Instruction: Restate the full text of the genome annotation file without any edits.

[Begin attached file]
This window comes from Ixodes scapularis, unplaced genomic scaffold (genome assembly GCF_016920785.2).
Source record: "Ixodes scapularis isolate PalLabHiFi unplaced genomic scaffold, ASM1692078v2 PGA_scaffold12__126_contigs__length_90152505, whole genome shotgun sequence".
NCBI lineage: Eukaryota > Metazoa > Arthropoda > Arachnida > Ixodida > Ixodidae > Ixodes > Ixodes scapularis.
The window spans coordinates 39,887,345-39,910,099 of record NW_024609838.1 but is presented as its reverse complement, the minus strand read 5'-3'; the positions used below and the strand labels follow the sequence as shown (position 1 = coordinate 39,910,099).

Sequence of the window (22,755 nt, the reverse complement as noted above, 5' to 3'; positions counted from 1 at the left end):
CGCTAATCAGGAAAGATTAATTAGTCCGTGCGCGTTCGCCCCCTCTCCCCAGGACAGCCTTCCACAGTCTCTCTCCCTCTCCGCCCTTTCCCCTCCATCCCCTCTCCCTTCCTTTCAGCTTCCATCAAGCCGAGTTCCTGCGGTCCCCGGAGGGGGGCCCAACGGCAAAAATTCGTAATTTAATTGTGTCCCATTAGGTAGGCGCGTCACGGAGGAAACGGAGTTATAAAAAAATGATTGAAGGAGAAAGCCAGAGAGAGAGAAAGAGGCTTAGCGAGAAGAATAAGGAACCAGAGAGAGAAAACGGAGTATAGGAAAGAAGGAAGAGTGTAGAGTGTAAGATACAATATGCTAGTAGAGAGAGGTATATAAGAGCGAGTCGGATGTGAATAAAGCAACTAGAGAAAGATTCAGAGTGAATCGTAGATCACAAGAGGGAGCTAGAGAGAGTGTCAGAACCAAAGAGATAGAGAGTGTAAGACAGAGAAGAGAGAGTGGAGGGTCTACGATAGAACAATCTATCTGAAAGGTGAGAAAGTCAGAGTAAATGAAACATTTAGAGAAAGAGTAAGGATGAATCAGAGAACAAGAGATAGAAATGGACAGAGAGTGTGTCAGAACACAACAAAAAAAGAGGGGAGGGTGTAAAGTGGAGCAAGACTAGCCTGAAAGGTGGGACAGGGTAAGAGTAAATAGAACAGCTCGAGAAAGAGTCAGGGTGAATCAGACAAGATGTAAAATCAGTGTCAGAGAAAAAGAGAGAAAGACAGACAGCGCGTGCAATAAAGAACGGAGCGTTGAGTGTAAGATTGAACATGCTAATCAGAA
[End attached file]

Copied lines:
This window comes from Ixodes scapularis, unplaced genomic scaffold (genome assembly GCF_016920785.2).
Source record: "Ixodes scapularis isolate PalLabHiFi unplaced genomic scaffold, ASM1692078v2 PGA_scaffold12__126_contigs__length_90152505, whole genome shotgun sequence".
NCBI lineage: Eukaryota > Metazoa > Arthropoda > Arachnida > Ixodida > Ixodidae > Ixodes > Ixodes scapularis.
The window spans coordinates 39,887,345-39,910,099 of record NW_024609838.1 but is presented as its reverse complement, the minus strand read 5'-3'; the positions used below and the strand labels follow the sequence as shown (position 1 = coordinate 39,910,099).

Sequence of the window (22,755 nt, the reverse complement as noted above, 5' to 3'; positions counted from 1 at the left end):
CGCTAATCAGGAAAGATTAATTAGTCCGTGCGCGTTCGCCCCCTCTCCCCAGGACAGCCTTCCACAGTCTCTCTCCCTCTCCGCCCTTTCCCCTCCATCCCCTCTCCCTTCCTTTCAGCTTCCATCAAGCCGAGTTCCTGCGGTCCCCGGAGGGGGGCCCAACGGCAAAAATTCGTAATTTAATTGTGTCCCATTAGGTAGGCGCGTCACGGAGGAAACGGAGTTATAAAAAAATGATTGAAGGAGAAAGCCAGAGAGAGAGAAAGAGGCTTAGCGAGAAGAATAAGGAACCAGAGAGAGAAAACGGAGTATAGGAAAGAAGGAAGAGTGTAGAGTGTAAGATACAATATGCTAGTAGAGAGAGGTATATAAGAGCGAGTCGGATGTGAATAAAGCAACTAGAGAAAGATTCAGAGTGAATCGTAGATCACAAGAGGGAGCTAGAGAGAGTGTCAGAACCAAAGAGATAGAGAGTGTAAGACAGAGAAGAGAGAGTGGAGGGTCTACGATAGAACAATCTATCTGAAAGGTGAGAAAGTCAGAGTAAATGAAACATTTAGAGAAAGAGTAAGGATGAATCAGAGAACAAGAGATAGAAATGGACAGAGAGTGTGTCAGAACACAACAAAAAAAGAGGGGAGGGTGTAAAGTGGAGCAAGACTAGCCTGAAAGGTGGGACAGGGTAAGAGTAAATAGAACAGCTCGAGAAAGAGTCAGGGTGAATCAGACAAGATGTAAAATCAGTGTCAGAGAAAAAGAGAGAAAGACAGACAGCGCGTGCAATAAAGAACGGAGCGTTGAGTGTAAGATTGAACATGCTAATCAGAA